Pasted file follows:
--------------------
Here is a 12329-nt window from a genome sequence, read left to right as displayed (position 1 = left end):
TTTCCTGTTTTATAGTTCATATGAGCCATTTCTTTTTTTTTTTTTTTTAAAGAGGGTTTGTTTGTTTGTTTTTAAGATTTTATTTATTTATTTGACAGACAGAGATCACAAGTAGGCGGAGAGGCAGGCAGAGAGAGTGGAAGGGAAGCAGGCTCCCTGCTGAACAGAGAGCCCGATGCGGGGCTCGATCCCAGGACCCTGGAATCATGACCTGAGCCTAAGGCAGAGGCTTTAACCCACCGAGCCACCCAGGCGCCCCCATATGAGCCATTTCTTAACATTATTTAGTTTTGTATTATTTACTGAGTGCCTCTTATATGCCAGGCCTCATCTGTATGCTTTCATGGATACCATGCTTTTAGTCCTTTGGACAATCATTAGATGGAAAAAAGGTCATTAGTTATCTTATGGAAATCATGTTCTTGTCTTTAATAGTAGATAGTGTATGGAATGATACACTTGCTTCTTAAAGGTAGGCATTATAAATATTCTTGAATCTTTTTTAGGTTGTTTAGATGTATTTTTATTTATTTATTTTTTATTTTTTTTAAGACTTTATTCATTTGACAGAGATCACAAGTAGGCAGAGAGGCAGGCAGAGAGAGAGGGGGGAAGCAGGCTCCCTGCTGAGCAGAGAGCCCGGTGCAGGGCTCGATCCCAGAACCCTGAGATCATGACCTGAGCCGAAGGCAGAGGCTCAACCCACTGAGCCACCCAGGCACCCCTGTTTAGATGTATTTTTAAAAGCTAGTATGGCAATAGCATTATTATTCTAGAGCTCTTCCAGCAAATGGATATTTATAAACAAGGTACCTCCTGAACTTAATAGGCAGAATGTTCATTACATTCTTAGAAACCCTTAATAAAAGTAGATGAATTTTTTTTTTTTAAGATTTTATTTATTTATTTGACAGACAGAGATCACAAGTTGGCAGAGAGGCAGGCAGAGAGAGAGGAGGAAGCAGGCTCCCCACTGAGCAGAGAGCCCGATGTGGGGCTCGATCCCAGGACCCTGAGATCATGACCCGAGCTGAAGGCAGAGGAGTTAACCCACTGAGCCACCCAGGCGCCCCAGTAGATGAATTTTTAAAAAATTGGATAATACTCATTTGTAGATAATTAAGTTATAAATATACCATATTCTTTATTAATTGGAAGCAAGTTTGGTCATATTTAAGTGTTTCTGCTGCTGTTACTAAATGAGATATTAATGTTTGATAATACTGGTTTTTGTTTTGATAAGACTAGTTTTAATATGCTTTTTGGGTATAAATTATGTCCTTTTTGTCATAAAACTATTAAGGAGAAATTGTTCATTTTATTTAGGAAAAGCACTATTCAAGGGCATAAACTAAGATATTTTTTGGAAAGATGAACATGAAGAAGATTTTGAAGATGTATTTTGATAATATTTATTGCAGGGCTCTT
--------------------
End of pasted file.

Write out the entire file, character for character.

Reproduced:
Here is a 12329-nt window from a genome sequence, read left to right as displayed (position 1 = left end):
TTTCCTGTTTTATAGTTCATATGAGCCATTTCTTTTTTTTTTTTTTTTAAAGAGGGTTTGTTTGTTTGTTTTTAAGATTTTATTTATTTATTTGACAGACAGAGATCACAAGTAGGCGGAGAGGCAGGCAGAGAGAGTGGAAGGGAAGCAGGCTCCCTGCTGAACAGAGAGCCCGATGCGGGGCTCGATCCCAGGACCCTGGAATCATGACCTGAGCCTAAGGCAGAGGCTTTAACCCACCGAGCCACCCAGGCGCCCCCATATGAGCCATTTCTTAACATTATTTAGTTTTGTATTATTTACTGAGTGCCTCTTATATGCCAGGCCTCATCTGTATGCTTTCATGGATACCATGCTTTTAGTCCTTTGGACAATCATTAGATGGAAAAAAGGTCATTAGTTATCTTATGGAAATCATGTTCTTGTCTTTAATAGTAGATAGTGTATGGAATGATACACTTGCTTCTTAAAGGTAGGCATTATAAATATTCTTGAATCTTTTTTAGGTTGTTTAGATGTATTTTTATTTATTTATTTTTTATTTTTTTTAAGACTTTATTCATTTGACAGAGATCACAAGTAGGCAGAGAGGCAGGCAGAGAGAGAGGGGGGAAGCAGGCTCCCTGCTGAGCAGAGAGCCCGGTGCAGGGCTCGATCCCAGAACCCTGAGATCATGACCTGAGCCGAAGGCAGAGGCTCAACCCACTGAGCCACCCAGGCACCCCTGTTTAGATGTATTTTTAAAAGCTAGTATGGCAATAGCATTATTATTCTAGAGCTCTTCCAGCAAATGGATATTTATAAACAAGGTACCTCCTGAACTTAATAGGCAGAATGTTCATTACATTCTTAGAAACCCTTAATAAAAGTAGATGAATTTTTTTTTTTTAAGATTTTATTTATTTATTTGACAGACAGAGATCACAAGTTGGCAGAGAGGCAGGCAGAGAGAGAGGAGGAAGCAGGCTCCCCACTGAGCAGAGAGCCCGATGTGGGGCTCGATCCCAGGACCCTGAGATCATGACCCGAGCTGAAGGCAGAGGAGTTAACCCACTGAGCCACCCAGGCGCCCCAGTAGATGAATTTTTAAAAAATTGGATAATACTCATTTGTAGATAATTAAGTTATAAATATACCATATTCTTTATTAATTGGAAGCAAGTTTGGTCATATTTAAGTGTTTCTGCTGCTGTTACTAAATGAGATATTAATGTTTGATAATACTGGTTTTTGTTTTGATAAGACTAGTTTTAATATGCTTTTTGGGTATAAATTATGTCCTTTTTGTCATAAAACTATTAAGGAGAAATTGTTCATTTTATTTAGGAAAAGCACTATTCAAGGGCATAAACTAAGATATTTTTTGGAAAGATGAACATGAAGAAGATTTTGAAGATGTATTTTGATAATATTTATTGCAGGGCTCTT